Most people who have played video games are aware of how addicting they can become.
A lot of research points towards needs satisfaction as part of the reason behind our wish to engage with video games. I believe there must be more to this explanation, as in underlying reasons for why we have certain needs that we seem to especially take pleasure in satisfying.
These explanations I believe we can find within evolutionary psychology.
In the following I will introduce our needs for competence and autonomy, and ways in which I believe these needs can be traced back into our evolutionary past. There is also the need for connectedness, but this I will cover in a later post.
In the Pleistocene period of our evolutionary history we were hunter-gatherers, which meant we were very exposed to threats of nature, these being both environmental and predatory. Physically, we were comparatively weak if we look at some of the larger primates or many mammalian predators. Our larger brain, social cohesion and more developed cognitive functions could be a way of compensating for this lack of physical prowess; we as Brian Boyd puts it inhabit ‘“the cognitive niche”’ (2010, 434). By this he indicates the way Homo sapiens found a niche in our cognitive development, whereas most other predators rely more or less on some sort of physical niche. Theories go to show that we used our higher cognitive powers to improve our own skills and our surroundings. For an introduction on our cognitive and general evolution I recommend watching this video:
We may therefore find adaptive advantages in the motivation to improve our competence and autonomy through a reciprocal reward system; we improve our skills within a certain area and in return our chances for survival may be improved. With this in mind let us take a look at these needs, to discern more specifically how they may have improved our chances for survival due to increased measures of control.
Autonomy: choosing and acting based on one’s own volition. Need for autonomy can be seen fulfilled when we are able to make choices that influence our surrounding environment (Bard, Deci and Ryan 2004, 2049). The adaptive advantages connected to such behavioural preference is that such exhibited autonomy may also have improved the likelihood of a person being able to yield a desired result from a situation, if based on the person’s autonomous decisions. Autonomy may have played a part in securing early survival as its behavioural advantage lies in the encouragement of flexible thinking and acting. To which extent humans feel the need for autonomy may also be culturally conditioned (Ryan and Deci 2000, 75). How autonomy and culture are linked would be interesting to examine, although beyond the scope of this blog, but if such a link could be established, the implications to this theory would be interesting as it would imply that games will affect and be received in cultures differently.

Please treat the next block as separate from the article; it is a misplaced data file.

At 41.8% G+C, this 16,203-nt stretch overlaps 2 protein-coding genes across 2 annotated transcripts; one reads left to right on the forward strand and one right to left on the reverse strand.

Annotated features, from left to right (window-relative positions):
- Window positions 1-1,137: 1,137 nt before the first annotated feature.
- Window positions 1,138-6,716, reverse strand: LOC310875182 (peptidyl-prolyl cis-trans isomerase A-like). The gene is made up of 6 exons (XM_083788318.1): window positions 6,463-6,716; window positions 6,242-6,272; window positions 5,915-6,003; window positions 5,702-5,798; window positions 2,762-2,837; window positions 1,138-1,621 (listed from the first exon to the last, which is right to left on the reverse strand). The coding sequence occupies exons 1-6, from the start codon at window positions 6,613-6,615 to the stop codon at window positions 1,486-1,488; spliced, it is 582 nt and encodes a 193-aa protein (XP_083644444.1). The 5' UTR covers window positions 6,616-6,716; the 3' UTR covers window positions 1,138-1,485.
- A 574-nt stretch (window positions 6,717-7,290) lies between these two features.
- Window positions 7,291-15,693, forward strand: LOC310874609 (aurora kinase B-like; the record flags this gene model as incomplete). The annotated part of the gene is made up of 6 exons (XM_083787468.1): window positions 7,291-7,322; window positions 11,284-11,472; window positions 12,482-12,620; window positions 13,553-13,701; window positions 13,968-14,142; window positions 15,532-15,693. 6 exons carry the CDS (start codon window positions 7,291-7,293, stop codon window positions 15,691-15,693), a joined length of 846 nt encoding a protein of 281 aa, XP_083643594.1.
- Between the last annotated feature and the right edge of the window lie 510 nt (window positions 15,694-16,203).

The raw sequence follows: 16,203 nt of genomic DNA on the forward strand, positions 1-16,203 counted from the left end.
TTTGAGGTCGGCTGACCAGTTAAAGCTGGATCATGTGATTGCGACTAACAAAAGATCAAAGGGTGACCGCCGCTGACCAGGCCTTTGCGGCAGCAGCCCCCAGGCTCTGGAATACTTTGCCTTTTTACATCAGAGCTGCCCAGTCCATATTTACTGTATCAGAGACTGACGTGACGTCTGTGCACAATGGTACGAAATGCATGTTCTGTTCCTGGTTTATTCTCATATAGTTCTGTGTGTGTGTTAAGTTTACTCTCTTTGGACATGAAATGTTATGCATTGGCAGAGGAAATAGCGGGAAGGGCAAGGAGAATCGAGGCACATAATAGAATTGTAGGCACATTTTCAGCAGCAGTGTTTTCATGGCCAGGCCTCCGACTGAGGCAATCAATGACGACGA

Competence: our need to improve our skillsets, both physically and mentally. This relates to measures of control in a more direct way than autonomy. Feeling a need to constantly improve leads to better means of control of our surroundings, e.g. through improved hunting techniques, the creation of better shelters, improved artefact and tool creation, and a better grasp on social strategies. These examples exhibit traits that can have positively affected both a person’s natural and sexual selection, and thereby chances of procuring offspring. The need for competence is displayed with females as well as males, although there may be slight variations as to how we are motivated to fulfil the needs, as based on the structure of hunter-gatherer societies. Males may have a higher propensity to fulfil their needs with the improvement of physical competence connected with e.g. hunting, and women have more of an advantage in building competence to do with cooking and crafts. This is not to say that females do not gain competence fulfilment through hunting and males vice versa, it is simply to comment on the possible differences. This observation is offered to add a broader perspective to the theory.
The above is merely an initial look at how needs motivation and evolutionary psychology may be connected. Much of the above is taken from a paper I am currently working on. In the paper I aim to look further into some of the possible explanations investigated here, and will analyse these further through a case study of a video game.
Please leave any comments or questions you may have in the comments section below.
Thank you for reading.
Baard, Paul P., Deci, Edward L., and Ryan, Richard M. 2004. ‘Intrinsic need satisfaction: A motivational Basis of performance and well-being in two work settings’. Journal of Applied Psychology 34 (10): 2045-2068.
Boyd, Brian. 2008. ‘Art and Evolution: The Avant-Garde as Test Case: Spiegelman in The Narrative Corpse.’ In Evolution, Literature and Film, ed. Boyd, Brain., Carroll, Joseph., and Gottschall, Jonathan, 433-456. New York: Columbia University Press.
Ryan, Richard M., and Deci, Edward L. 2000. ‘Self-Determination Theory and the Facilitation of Intrinsic Motivation, Social Development, and Well-Being’. American Psychologist 55 (1): 68-78.